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Coming up in Affiliateland in November 2017

We’re thankful for all the activity in Affiliateland this month. Happy Thanksgiving Affiliates!

D.C.
Two Affiliates are loaning objects to The Sweat of their Face: Portraying American Workers exhibition at the Smithsonian. The Lowell National Historical Park has lent a wood engraving by Winslow Homer and the High Museum has lent a photograph by Peter Sekaer and an oil painting by Francis Hyman Criss. Opening at the National Portrait Gallery, 11.3.

CALIFORNIA
The San Diego History Center opens the Mail Call exhibition (SITES) which explores the history of America’s military postal system, in San Diego, 11.4.

MASSACHUSETTS
Richard Kurin, Distinguished Scholar and Ambassador-at-Large, will lecture on his book, Hope Diamond: The Legendary History of a Cursed Gem at the Springfield Museums, 11.5.

NATIONWIDE
Teens at five Affiliates continue to advise the Smithsonian through the Secretary’s Youth Advisory Council, meeting again via videoconference from Fort Worth, Corning, Cincinnati, Dearborn and Greenville, 11.8.

GEORGIA

From the Ocean Optimism initiative website, oceanoptimism.org

Dr. Nancy Knowlton, senior scientist emerita from the Smithsonian’s Tropical Research Institute in Panama, will give a Science on Tap lecture to discuss the Ocean Optimism Initiative, at the Georgia Aquarium in Atlanta, 11.14.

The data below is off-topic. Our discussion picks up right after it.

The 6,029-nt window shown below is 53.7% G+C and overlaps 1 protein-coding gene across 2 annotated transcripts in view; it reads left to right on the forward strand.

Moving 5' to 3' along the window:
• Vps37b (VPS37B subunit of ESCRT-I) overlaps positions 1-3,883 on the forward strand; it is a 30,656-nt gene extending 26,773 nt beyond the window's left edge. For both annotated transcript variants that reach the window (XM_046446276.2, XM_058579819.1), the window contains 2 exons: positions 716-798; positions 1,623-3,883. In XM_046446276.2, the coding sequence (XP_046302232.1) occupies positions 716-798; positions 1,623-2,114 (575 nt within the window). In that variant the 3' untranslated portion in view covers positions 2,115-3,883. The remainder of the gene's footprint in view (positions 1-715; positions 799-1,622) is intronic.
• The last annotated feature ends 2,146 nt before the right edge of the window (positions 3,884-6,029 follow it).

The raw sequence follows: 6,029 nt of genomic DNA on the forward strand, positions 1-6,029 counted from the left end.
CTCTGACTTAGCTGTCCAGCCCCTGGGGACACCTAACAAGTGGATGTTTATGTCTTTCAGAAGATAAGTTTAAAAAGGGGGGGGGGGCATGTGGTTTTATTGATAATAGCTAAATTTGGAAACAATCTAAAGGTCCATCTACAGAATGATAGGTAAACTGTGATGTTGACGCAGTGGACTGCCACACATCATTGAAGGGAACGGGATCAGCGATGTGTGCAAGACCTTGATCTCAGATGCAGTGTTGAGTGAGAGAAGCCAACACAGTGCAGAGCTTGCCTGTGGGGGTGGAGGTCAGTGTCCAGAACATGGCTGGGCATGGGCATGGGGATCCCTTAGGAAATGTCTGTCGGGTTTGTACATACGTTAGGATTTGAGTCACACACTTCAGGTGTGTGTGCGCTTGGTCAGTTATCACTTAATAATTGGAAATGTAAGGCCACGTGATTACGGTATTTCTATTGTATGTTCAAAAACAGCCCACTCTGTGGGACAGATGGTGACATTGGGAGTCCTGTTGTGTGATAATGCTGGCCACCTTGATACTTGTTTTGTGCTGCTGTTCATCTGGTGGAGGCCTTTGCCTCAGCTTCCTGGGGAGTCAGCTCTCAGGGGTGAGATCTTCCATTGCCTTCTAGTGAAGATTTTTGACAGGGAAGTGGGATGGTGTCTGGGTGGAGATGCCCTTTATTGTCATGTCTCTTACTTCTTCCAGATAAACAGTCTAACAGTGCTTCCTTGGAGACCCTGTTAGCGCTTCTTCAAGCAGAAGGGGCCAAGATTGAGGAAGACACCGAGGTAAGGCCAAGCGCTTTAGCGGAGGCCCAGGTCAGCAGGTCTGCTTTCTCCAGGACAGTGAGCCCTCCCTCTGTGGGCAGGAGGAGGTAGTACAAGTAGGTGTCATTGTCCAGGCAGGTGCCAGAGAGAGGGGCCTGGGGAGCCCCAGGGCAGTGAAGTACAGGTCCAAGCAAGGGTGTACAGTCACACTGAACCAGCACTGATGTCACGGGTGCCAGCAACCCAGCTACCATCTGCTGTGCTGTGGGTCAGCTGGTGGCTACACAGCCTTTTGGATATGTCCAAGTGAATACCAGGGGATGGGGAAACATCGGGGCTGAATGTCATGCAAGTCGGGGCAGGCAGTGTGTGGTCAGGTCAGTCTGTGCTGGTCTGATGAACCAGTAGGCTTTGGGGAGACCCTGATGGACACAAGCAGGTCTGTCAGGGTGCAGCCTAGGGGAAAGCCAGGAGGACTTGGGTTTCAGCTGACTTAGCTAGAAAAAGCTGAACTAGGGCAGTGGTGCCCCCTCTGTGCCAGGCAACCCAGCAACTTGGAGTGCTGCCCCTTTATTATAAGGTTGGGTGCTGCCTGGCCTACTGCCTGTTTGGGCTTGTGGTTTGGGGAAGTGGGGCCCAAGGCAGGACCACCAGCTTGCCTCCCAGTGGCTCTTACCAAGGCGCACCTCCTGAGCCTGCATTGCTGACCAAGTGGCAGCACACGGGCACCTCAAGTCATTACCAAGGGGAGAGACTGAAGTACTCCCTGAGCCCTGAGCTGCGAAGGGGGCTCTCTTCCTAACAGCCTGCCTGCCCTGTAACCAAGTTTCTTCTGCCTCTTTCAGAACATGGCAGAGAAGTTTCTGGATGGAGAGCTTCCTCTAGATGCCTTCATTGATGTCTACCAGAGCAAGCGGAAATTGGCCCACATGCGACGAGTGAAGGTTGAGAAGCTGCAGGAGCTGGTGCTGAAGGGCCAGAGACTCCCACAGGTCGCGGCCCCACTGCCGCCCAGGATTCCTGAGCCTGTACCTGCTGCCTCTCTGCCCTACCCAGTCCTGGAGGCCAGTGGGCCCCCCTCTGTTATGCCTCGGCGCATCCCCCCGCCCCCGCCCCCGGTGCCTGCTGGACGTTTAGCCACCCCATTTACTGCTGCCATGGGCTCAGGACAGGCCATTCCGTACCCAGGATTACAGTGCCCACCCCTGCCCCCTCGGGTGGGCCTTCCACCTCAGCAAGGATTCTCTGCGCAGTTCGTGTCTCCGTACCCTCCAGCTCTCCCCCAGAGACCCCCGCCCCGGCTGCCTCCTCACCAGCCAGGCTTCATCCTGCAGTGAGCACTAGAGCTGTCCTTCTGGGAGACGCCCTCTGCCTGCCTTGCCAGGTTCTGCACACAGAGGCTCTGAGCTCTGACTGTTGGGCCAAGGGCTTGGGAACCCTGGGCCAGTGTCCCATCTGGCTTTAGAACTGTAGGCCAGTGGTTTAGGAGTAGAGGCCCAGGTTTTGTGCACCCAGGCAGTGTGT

ALABAMA
A new Smithsonian Spark!Lab, an immersive, interactive place for exploring invention, will open at the U.S. Space and Rocket Center in Huntsville, 11.24.

Things Come Together for “Things Come Apart”

Disassembled flip clock

Flip clock made by Sanyo in the 1970s, component count: 426 © Todd McLellan

Special thanks to Rene Rodgers at the Birthplace of Country Music Museum for sharing this blog with us. Things Come Apart, organized by the Smithsonian Institution Traveling Exhibition Service, is on view at the museum through October 8, 2017.

“Things Come Apart is not our “usual” type of exhibit, one where the focus is on the history of early country music, the musical legacy of this region, or other related social and cultural topics. However, one of our aims with the museum’s Special Exhibits Gallery is to also choose interesting and engaging exhibits that will serve to bring new audiences into the museum and expand the educational resources offered to our local community. With this type of exhibit, we also work hard to find ways to relate the exhibit’s subject to our content or to music, for instance through panels and artifact supplements or the related programming and outreach.”

Read the whole blog post here.